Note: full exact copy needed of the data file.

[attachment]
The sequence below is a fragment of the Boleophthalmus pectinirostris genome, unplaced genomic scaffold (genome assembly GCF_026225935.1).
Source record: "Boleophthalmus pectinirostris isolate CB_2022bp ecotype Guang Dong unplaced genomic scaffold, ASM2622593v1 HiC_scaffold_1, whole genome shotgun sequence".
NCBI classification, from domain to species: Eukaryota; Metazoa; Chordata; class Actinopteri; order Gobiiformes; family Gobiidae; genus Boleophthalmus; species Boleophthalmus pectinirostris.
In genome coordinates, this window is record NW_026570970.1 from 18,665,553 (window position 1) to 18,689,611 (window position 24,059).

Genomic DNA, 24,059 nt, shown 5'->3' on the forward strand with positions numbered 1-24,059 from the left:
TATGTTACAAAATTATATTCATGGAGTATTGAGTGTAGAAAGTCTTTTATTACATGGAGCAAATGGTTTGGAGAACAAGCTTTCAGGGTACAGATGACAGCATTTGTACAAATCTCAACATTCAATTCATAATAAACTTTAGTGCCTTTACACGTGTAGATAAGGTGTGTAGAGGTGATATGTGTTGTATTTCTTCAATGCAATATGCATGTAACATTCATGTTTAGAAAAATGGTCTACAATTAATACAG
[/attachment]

The sequence below is a fragment of the Boleophthalmus pectinirostris genome, unplaced genomic scaffold (genome assembly GCF_026225935.1).
Source record: "Boleophthalmus pectinirostris isolate CB_2022bp ecotype Guang Dong unplaced genomic scaffold, ASM2622593v1 HiC_scaffold_1, whole genome shotgun sequence".
NCBI classification, from domain to species: Eukaryota; Metazoa; Chordata; class Actinopteri; order Gobiiformes; family Gobiidae; genus Boleophthalmus; species Boleophthalmus pectinirostris.
In genome coordinates, this window is record NW_026570970.1 from 18,665,553 (window position 1) to 18,689,611 (window position 24,059).

Genomic DNA, 24,059 nt, shown 5'->3' on the forward strand with positions numbered 1-24,059 from the left:
TATGTTACAAAATTATATTCATGGAGTATTGAGTGTAGAAAGTCTTTTATTACATGGAGCAAATGGTTTGGAGAACAAGCTTTCAGGGTACAGATGACAGCATTTGTACAAATCTCAACATTCAATTCATAATAAACTTTAGTGCCTTTACACGTGTAGATAAGGTGTGTAGAGGTGATATGTGTTGTATTTCTTCAATGCAATATGCATGTAACATTCATGTTTAGAAAAATGGTCTACAATTAATACAG